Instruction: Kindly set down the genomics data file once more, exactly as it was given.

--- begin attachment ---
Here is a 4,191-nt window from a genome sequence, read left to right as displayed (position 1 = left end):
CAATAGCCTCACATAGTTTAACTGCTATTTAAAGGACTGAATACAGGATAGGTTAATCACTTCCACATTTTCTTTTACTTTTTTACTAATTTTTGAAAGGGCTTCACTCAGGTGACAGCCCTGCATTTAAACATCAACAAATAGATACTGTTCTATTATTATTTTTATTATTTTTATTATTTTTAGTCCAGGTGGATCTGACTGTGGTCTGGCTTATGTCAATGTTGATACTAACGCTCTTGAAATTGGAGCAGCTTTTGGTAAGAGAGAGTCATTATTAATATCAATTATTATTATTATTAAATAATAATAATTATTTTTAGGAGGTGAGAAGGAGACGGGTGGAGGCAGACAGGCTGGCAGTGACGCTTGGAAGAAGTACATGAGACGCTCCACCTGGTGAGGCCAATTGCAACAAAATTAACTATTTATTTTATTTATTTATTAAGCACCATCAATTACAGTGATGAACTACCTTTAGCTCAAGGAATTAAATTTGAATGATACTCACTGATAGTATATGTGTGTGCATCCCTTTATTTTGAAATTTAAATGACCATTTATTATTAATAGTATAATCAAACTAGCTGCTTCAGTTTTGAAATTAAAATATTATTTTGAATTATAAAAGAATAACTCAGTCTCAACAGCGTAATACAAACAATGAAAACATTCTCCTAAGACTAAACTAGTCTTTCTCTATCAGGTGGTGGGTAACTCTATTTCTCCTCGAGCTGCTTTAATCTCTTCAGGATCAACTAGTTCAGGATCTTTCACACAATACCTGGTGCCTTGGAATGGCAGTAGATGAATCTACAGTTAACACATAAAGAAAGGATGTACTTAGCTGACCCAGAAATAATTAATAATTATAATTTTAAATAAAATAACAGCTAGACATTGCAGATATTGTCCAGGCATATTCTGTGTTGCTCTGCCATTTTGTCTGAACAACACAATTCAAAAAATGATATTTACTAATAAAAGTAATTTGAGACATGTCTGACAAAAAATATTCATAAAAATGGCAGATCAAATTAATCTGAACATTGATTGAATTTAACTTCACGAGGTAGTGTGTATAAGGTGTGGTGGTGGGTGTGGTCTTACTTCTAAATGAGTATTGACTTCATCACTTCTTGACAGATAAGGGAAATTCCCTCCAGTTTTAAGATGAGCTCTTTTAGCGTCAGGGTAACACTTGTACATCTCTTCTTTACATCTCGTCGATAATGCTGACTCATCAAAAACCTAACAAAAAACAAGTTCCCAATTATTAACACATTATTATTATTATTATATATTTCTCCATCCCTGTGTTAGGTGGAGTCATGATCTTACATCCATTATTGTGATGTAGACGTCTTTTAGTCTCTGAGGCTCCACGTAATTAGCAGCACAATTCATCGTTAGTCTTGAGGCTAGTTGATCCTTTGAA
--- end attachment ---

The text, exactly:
Here is a 4,191-nt window from a genome sequence, read left to right as displayed (position 1 = left end):
CAATAGCCTCACATAGTTTAACTGCTATTTAAAGGACTGAATACAGGATAGGTTAATCACTTCCACATTTTCTTTTACTTTTTTACTAATTTTTGAAAGGGCTTCACTCAGGTGACAGCCCTGCATTTAAACATCAACAAATAGATACTGTTCTATTATTATTTTTATTATTTTTATTATTTTTAGTCCAGGTGGATCTGACTGTGGTCTGGCTTATGTCAATGTTGATACTAACGCTCTTGAAATTGGAGCAGCTTTTGGTAAGAGAGAGTCATTATTAATATCAATTATTATTATTATTAAATAATAATAATTATTTTTAGGAGGTGAGAAGGAGACGGGTGGAGGCAGACAGGCTGGCAGTGACGCTTGGAAGAAGTACATGAGACGCTCCACCTGGTGAGGCCAATTGCAACAAAATTAACTATTTATTTTATTTATTTATTAAGCACCATCAATTACAGTGATGAACTACCTTTAGCTCAAGGAATTAAATTTGAATGATACTCACTGATAGTATATGTGTGTGCATCCCTTTATTTTGAAATTTAAATGACCATTTATTATTAATAGTATAATCAAACTAGCTGCTTCAGTTTTGAAATTAAAATATTATTTTGAATTATAAAAGAATAACTCAGTCTCAACAGCGTAATACAAACAATGAAAACATTCTCCTAAGACTAAACTAGTCTTTCTCTATCAGGTGGTGGGTAACTCTATTTCTCCTCGAGCTGCTTTAATCTCTTCAGGATCAACTAGTTCAGGATCTTTCACACAATACCTGGTGCCTTGGAATGGCAGTAGATGAATCTACAGTTAACACATAAAGAAAGGATGTACTTAGCTGACCCAGAAATAATTAATAATTATAATTTTAAATAAAATAACAGCTAGACATTGCAGATATTGTCCAGGCATATTCTGTGTTGCTCTGCCATTTTGTCTGAACAACACAATTCAAAAAATGATATTTACTAATAAAAGTAATTTGAGACATGTCTGACAAAAAATATTCATAAAAATGGCAGATCAAATTAATCTGAACATTGATTGAATTTAACTTCACGAGGTAGTGTGTATAAGGTGTGGTGGTGGGTGTGGTCTTACTTCTAAATGAGTATTGACTTCATCACTTCTTGACAGATAAGGGAAATTCCCTCCAGTTTTAAGATGAGCTCTTTTAGCGTCAGGGTAACACTTGTACATCTCTTCTTTACATCTCGTCGATAATGCTGACTCATCAAAAACCTAACAAAAAACAAGTTCCCAATTATTAACACATTATTATTATTATTATATATTTCTCCATCCCTGTGTTAGGTGGAGTCATGATCTTACATCCATTATTGTGATGTAGACGTCTTTTAGTCTCTGAGGCTCCACGTAATTAGCAGCACAATTCATCGTTAGTCTTGAGGCTAGTTGATCCTTTGAA